With more than half the population dissatisfied with their appearance, there are a number of cosmetic treatments that one might presume could be a popular first choice for some. But according to a survey conducted by Harris Interactive, hair restoration is the most in-demand treatment for men this year and more women would prefer it to Botox.
Hair loss affects a large chunk of the population – 1 in 3 men and 4 in 10 women, in fact. It contributes to a lack of confidence and has a negative impact on social or job situations, say 40% of the respondents in an FL. Lexington International poll. But it is not always purely cosmetic.
This article is written by Kate Moody of the Belgravia Centre, London.
Hair loss is a non-discriminatory condition that can affect both men women and children. It can be instigated or aggravated by emotional and physical stress, or the side effect of poor health, nutrition or medication, even the result of poor hairstyling habits or burns. Additionally, scientists have discovered a link between hair loss, high blood pressure and heart disease, although some experts say the relationship between these conditions are only correlations.
Methods of hair restoration vary from and clinically proven medical treatments for hair loss, to hair transplant surgery, and non-surgical hair replacement. It is important to consult a specialist before one sets their mind on one method in particular, because not everyone will be suitable for each.
Sometimes traditional methods of hair restoration are not necessary; rather an improved lifestyle and stress reduction, medication adjustment or proper hair care tips can be enough to reverse the damage. If this is not the case, a hair loss specialist will be able to recommend the most appropriate method of hair restoration for each individual, following a simple, non-invasive diagnosis and hair analysis. They will take into account things like the person’s specific condition, stage of hair loss, medical background and attitude to each treatment.
Hair transplants have had a resurgence of late, with the number of men undergoing the procedure up 444% between 2004 and 2009. The Harris Interactive survey, which asked 2,227 adults what they would do to improve their appearance if cost wasn’t an issue, found that about one-third of men between the ages of 45 and 54, and 20% of men of all ages, desire a hair transplant. However, the survey did not allow for other methods of hair restoration.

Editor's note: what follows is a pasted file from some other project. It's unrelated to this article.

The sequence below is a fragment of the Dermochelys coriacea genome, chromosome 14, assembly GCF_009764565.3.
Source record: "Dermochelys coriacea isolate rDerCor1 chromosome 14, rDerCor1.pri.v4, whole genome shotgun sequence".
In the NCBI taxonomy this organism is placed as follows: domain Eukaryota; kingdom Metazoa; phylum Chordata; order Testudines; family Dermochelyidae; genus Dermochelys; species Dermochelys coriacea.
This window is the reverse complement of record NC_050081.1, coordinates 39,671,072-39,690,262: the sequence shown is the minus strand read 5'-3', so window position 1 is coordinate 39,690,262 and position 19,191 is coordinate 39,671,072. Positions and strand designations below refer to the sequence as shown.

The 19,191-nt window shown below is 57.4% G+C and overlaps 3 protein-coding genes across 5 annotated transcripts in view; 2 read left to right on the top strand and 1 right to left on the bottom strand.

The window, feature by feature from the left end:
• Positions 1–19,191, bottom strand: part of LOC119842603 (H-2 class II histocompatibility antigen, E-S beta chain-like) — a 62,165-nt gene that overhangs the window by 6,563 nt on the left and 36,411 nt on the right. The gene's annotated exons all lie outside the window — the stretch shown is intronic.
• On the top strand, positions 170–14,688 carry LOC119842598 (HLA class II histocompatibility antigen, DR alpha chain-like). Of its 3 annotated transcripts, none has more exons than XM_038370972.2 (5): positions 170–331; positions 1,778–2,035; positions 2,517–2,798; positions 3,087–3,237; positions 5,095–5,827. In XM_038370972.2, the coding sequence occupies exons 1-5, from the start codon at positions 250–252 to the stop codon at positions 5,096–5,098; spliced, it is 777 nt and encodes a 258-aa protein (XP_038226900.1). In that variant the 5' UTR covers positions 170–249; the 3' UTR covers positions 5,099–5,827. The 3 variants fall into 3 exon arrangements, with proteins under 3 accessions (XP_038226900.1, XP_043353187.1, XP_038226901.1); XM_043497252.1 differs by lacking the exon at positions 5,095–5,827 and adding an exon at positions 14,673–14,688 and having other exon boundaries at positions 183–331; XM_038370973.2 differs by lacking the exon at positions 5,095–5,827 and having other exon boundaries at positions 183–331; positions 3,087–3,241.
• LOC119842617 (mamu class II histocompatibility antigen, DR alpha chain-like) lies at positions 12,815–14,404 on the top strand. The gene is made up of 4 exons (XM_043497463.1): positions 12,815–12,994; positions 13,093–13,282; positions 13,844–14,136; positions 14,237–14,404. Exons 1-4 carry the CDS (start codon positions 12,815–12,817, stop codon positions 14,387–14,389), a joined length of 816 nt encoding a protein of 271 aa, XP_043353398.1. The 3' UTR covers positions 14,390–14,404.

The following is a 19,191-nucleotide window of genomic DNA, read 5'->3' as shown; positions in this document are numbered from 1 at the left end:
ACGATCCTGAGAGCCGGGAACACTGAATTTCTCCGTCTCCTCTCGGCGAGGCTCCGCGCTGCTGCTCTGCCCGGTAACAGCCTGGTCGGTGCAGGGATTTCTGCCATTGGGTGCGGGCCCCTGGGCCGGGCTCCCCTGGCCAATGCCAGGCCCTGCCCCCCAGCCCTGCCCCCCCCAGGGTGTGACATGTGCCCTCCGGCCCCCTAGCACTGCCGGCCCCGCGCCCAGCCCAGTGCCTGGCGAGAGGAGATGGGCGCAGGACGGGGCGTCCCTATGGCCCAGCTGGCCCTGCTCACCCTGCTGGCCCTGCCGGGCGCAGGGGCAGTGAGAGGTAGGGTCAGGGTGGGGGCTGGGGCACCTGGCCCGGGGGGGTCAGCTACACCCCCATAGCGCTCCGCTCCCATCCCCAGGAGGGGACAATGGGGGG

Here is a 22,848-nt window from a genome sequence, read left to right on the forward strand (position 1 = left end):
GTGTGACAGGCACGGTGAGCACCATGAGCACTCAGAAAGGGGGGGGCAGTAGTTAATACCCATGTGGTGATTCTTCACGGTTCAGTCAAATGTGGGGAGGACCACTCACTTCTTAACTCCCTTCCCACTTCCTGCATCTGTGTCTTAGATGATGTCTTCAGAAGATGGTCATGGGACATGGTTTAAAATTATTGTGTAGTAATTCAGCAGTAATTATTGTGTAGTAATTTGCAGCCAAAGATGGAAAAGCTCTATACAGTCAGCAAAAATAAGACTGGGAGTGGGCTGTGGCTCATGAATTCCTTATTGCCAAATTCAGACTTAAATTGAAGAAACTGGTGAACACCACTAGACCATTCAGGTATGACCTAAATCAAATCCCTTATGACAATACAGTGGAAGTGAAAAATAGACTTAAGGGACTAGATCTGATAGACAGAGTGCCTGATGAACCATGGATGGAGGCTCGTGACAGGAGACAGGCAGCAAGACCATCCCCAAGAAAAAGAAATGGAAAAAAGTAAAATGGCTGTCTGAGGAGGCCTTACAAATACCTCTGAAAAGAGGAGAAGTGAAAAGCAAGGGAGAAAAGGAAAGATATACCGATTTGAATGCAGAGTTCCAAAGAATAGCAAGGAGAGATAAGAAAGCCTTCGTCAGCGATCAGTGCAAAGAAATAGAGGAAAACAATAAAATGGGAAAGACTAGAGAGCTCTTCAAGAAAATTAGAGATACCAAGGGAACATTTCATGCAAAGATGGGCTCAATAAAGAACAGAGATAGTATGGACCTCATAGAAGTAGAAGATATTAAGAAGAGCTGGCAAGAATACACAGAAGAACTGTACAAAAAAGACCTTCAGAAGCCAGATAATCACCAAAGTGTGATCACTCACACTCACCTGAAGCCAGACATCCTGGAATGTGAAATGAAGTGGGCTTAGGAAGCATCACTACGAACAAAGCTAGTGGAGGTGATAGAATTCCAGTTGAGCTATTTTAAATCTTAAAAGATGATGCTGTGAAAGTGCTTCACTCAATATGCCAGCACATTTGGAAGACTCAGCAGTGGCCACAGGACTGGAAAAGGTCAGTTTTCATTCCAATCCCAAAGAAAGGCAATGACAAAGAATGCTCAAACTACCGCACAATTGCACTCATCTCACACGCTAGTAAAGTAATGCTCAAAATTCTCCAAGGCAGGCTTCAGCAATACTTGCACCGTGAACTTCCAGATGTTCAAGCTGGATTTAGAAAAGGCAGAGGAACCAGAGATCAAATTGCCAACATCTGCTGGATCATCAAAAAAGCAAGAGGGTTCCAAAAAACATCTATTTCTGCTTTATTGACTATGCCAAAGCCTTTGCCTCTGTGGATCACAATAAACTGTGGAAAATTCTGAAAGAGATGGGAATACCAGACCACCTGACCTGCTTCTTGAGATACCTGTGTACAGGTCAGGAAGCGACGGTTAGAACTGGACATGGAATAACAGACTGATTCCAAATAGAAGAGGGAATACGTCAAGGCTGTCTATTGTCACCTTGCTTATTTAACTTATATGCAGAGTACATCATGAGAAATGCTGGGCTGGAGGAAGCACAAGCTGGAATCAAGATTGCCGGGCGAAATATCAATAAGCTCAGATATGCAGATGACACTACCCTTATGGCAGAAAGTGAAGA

According to statistics from the International Society of Hair Restoration Surgery, the number of non-surgical hair loss treatment patients was more than double that of surgical patients in 2008. And in the FL. Lexington International survey, which included 4,500 people and aimed to reveal peoples’ attitude to hair loss and what factors influenced the action they chose to take, minoxidil – one of the medical treatments for hair loss – was the product of choice for more than half of respondents.
Propecia is another licensed medical treatment that is often regarded as the best individual product for male hair loss. It is sometimes prescribed in conjunction with minoxidil and other hair growth supplements to achieve the best possible result for an individual.
Non-surgical hair replacement is generally not recommended for men or women who are in the early to mid stages of hair loss and are likely to benefit from medical hair loss treatments. They are, however, a viable option for those who are completely bald, or who have a form of scarring alopecia and are not suitable for a hair transplant.
Just like combating wrinkles, there are a number of options when it comes to hair restoration. However, it is recommended that you consult a specialist, particularly because hair loss is not always simply a cosmetic problem. With personalised advice from medically-trained hair loss specialists, you will receive the treatment that will be most effective and suitable to your individual condition, ensuring the best possible outcome.